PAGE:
New Year Rescue of Bison Calf from Possible Poachers | WWF
New Year Rescue of Bison Calf from Possible Poachers

Posted on 13 January 2020

The calf was freed after just a few hours and returned to his mother.
The New Year began with some excitement for the rangers in the Țarcu Mountains when they discovered a young bison trapped in some wire probably left by a poacher near the village of Rusca. Born to parents reintroduced to the area through the LIFE Bison Project, the calf was less than a year old.

Thanks to some exemplary mobilisation, the calf was freed after just a few hours and returned to his mother, who was nearby together with five other bison. The calf was found at around 2pm by WWF- Romania rangers Daniel Hurduzeu and Matei Adrian Miculescu, who were monitoring bison activity in the field. They immediately informed the police, the local environmental office and the hunting administration. Under police supervision, veterinarian Ciprian Hodor tranquilised the calf and the team were able to release it. Blood samples taken before the release will be sent to the Senckenburg Nature Museum in Frankfurt for DNA testing. Since the calf was born in the wild, the test will help determine the parents.

The rescue operation lasted no more than four hours, and by early evening the youngster was awake again and in the company of fellow bison. The rangers continue to check on the well-eibng of the calf and the group. With possible poaching suspected, the local police department will open a criminal file to investigate the incident.

The EU Life Bison Project
WWF Central and Eastern Europe and Rewilding Europe aim to establish a wild bison population that is demographically and genetically viable, by reintroducing 100 individuals in the Țarcu Mountains and Poiana Ruscă Natura 2000 sites in south-western Romania, where one of the largest wilderness areas in Europe survives. Bison bonasus, the largest land mammal in Europe, is a key species for preserving wilderness strongholds. The bison’s browsing ability in the search of food helps maintain a mosaic of forested areas and grasslands, a landscape which is highly valuable from an ecological point view, with its diversity and abundance of species and natural resilience in the face of climate challenges.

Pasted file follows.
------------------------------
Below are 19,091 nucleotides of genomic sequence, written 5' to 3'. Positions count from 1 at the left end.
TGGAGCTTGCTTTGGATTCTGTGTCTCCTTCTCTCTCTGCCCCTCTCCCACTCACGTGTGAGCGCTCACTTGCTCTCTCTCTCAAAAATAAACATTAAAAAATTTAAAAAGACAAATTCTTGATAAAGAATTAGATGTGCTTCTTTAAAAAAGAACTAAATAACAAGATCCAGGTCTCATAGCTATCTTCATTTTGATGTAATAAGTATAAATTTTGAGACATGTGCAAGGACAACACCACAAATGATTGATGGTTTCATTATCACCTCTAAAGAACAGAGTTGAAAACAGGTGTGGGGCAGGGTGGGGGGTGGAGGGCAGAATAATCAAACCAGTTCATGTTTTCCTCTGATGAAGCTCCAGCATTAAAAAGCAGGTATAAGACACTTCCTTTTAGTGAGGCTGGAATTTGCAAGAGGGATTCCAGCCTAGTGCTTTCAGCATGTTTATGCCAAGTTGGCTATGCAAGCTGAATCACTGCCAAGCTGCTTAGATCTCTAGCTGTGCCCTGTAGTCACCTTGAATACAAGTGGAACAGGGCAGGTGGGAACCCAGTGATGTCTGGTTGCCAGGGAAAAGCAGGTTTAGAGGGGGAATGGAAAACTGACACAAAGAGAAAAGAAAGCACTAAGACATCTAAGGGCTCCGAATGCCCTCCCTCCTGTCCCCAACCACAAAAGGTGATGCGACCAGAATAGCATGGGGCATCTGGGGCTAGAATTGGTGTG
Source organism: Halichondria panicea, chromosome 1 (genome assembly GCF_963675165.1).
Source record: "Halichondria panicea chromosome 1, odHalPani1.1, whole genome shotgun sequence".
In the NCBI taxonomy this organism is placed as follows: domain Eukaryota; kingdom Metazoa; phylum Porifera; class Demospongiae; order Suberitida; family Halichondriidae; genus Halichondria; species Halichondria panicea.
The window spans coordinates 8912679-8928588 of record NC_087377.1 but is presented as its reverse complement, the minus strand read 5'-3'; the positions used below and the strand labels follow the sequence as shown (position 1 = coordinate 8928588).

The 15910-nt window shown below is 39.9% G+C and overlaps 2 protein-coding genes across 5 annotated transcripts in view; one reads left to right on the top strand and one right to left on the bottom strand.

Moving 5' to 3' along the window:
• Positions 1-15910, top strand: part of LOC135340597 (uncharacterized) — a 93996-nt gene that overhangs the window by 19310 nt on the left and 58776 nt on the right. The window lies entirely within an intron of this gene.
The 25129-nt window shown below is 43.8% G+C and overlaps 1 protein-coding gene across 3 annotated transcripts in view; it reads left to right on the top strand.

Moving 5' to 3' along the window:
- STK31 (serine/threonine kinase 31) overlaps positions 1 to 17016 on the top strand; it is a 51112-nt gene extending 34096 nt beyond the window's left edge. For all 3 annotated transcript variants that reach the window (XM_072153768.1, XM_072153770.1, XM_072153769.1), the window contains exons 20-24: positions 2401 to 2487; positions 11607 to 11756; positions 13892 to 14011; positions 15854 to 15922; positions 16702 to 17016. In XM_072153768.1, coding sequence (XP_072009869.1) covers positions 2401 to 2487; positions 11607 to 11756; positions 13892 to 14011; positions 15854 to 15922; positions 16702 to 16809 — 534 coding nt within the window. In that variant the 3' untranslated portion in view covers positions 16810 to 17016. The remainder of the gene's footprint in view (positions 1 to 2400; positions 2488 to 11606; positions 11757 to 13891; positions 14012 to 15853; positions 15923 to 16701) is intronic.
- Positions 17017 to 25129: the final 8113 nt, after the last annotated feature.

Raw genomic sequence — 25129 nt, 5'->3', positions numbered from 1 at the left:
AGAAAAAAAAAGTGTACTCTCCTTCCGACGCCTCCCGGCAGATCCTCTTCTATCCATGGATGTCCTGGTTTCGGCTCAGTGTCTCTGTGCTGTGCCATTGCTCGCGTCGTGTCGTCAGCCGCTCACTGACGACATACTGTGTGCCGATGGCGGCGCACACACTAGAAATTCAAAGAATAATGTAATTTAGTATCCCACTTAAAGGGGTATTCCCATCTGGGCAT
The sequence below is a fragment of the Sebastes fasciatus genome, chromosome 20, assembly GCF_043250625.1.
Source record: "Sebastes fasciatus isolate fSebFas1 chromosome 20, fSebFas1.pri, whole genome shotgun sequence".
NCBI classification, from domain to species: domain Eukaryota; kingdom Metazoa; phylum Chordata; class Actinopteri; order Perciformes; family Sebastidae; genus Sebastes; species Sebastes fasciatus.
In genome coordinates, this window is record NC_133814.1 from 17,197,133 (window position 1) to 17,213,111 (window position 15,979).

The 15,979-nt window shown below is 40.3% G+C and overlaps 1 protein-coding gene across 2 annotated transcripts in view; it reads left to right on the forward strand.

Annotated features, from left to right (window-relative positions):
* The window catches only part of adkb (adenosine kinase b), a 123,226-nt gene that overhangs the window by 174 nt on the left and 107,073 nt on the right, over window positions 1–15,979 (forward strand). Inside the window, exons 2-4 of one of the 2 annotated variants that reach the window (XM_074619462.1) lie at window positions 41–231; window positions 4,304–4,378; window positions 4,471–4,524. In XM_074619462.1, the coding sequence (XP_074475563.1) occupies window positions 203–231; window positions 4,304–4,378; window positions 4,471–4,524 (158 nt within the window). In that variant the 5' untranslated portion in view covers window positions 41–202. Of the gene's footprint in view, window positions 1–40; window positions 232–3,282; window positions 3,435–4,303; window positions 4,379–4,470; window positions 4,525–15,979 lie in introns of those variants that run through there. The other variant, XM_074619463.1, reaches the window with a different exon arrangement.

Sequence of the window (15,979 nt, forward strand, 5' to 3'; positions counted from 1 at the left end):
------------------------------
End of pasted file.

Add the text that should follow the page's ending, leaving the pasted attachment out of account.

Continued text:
Moreover, the bison is a species that, if successfully re-introduced and its habitat actively preserved across the entire Carpathian Mountains, will help maintain ecological corridors on a large scale, allowing for species migration, be it the bison itself or other large carnivores such as the brown bear, the wolf or lynx. It needs large areas of prime quality natural environment, with very little or no human disturbance, which also allows for other wildlife species to thrive.

Re-introducing the bison to Natura 2000 sites in the Tarcu Mountains and Poiana Ruscă Mountains of Romania is in line with recommendations made in the IUCN Status Survey and Conservation Action Plan for the European Bison; which was the outcome of the workshop organised by the Large Herbivore Foundation on Bison Conservation in the Carpathians in 2004; and this is also in accordance with the Natura 2000 policy (EU Habitats Directive) to designate bison as a priority species for Natura 2000 sites.

The European bison is one of the most threatened large mammals in the world, and it is protected at European level.

For more information:
Madalina Corciu
Project Communication Coordinator,
WWF-Romania
Bison calf freed from wire probably left by a poacher near the village of Rusca, Romania
© WWF-Romania
Veterinarian Ciprian Hodor tranquilised the calf and the team were able to release it.
© WWF-Romania
Rangers continue to check on the well-being of the calf and the group.
© WWF-Romania